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[Bug 8744] New: Regex characters classes C, L, M, etc

From: <bugzilla@wiggum.w3.org>
Date: Thu, 14 Jan 2010 12:38:59 +0000
To: www-xml-schema-comments@w3.org
Message-ID: <bug-8744-703@http.www.w3.org/Bugs/Public/>
http://www.w3.org/Bugs/Public/show_bug.cgi?id=8744

           Summary: Regex characters classes C, L, M, etc
           Product: XML Schema
           Version: 1.0/1.1 both
          Platform: PC
        OS/Version: Windows NT
            Status: NEW
          Severity: normal
          Priority: P2
         Component: Datatypes: XSD Part 2
        AssignedTo: David_E3@VERIFONE.com
        ReportedBy: mike@saxonica.com
         QAContact: www-xml-schema-comments@w3.org
                CC: cmsmcq@blackmesatech.com


The specification states:

<quote>
[Definition:]  [Unicode Database] specifies a number of possible values for the
"General Category" property and provides mappings from code points to specific
character properties.  The set containing all characters that have property X,
can be identified with a category escape  \p{X} .  The complement of this set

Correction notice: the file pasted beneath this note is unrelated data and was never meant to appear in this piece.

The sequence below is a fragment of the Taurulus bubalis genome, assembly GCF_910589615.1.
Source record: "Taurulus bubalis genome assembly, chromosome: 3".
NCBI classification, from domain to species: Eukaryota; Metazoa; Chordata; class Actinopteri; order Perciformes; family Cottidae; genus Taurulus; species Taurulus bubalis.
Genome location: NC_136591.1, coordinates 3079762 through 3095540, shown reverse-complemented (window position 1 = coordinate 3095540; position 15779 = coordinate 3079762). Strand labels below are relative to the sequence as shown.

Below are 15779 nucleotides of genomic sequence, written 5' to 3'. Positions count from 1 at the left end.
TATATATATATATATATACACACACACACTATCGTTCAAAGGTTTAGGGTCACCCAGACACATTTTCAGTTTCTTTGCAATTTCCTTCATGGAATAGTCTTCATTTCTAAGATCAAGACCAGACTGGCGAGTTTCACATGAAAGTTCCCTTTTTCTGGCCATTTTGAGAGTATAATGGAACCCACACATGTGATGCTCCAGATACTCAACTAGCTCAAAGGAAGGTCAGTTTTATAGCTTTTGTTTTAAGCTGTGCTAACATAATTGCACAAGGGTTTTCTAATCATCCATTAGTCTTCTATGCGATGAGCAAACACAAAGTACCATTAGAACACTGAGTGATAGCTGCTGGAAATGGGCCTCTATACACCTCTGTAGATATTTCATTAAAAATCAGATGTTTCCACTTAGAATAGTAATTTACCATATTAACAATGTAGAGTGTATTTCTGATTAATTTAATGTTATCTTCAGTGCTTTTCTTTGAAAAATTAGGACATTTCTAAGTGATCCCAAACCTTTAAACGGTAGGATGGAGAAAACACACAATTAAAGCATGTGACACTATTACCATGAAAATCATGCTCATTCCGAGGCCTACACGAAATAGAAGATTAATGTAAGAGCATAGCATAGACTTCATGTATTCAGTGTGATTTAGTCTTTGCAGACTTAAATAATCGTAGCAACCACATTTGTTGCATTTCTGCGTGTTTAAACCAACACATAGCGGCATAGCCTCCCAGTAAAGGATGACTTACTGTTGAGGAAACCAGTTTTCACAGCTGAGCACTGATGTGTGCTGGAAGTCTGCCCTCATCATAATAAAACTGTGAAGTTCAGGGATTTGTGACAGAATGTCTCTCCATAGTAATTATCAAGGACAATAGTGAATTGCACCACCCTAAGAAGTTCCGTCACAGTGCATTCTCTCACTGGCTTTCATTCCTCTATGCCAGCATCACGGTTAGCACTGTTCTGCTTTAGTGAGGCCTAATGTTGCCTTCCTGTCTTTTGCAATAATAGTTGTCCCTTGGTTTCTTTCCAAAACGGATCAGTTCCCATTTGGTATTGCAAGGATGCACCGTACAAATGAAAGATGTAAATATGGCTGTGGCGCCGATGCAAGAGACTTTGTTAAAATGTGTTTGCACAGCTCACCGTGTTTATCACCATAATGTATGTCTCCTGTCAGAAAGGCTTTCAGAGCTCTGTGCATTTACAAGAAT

is specified with the category escape  \P{X} .  ( [\P{X}] = [^\p{X}] ).
</quote>

It then gives a table purporting to show the values of "General Category" that
occur in Unicode 5.1. This includes single-character categories such as "C",
"L", and "M". As far as I can see, however, Unicode only defines the
two-character categories such as Ll, Lu, Mc and so on. The single-character
categories are an invention of the regex language, and therefore need to be
described in our specification, rather than by reference to Unicode.

There are two possible definitions of these categories, which give different
results.

At least one XML Schema implementation has interpreted the single-character
category X to be the union of all two-character categories starting with X, for
example C is the union of (Cc, Cf, Co, and Cn). However, another interpretation
(the one used by the Java regex library) is that it is the set of all
characters listed in the Unicode database as belonging to a category starting
with that letter. This gives a different result in the case of category C,
since Cn is the set of characters that are not listed in the relevant section
of the Unicode database.


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Received on Thursday, 14 January 2010 12:39:00 GMT

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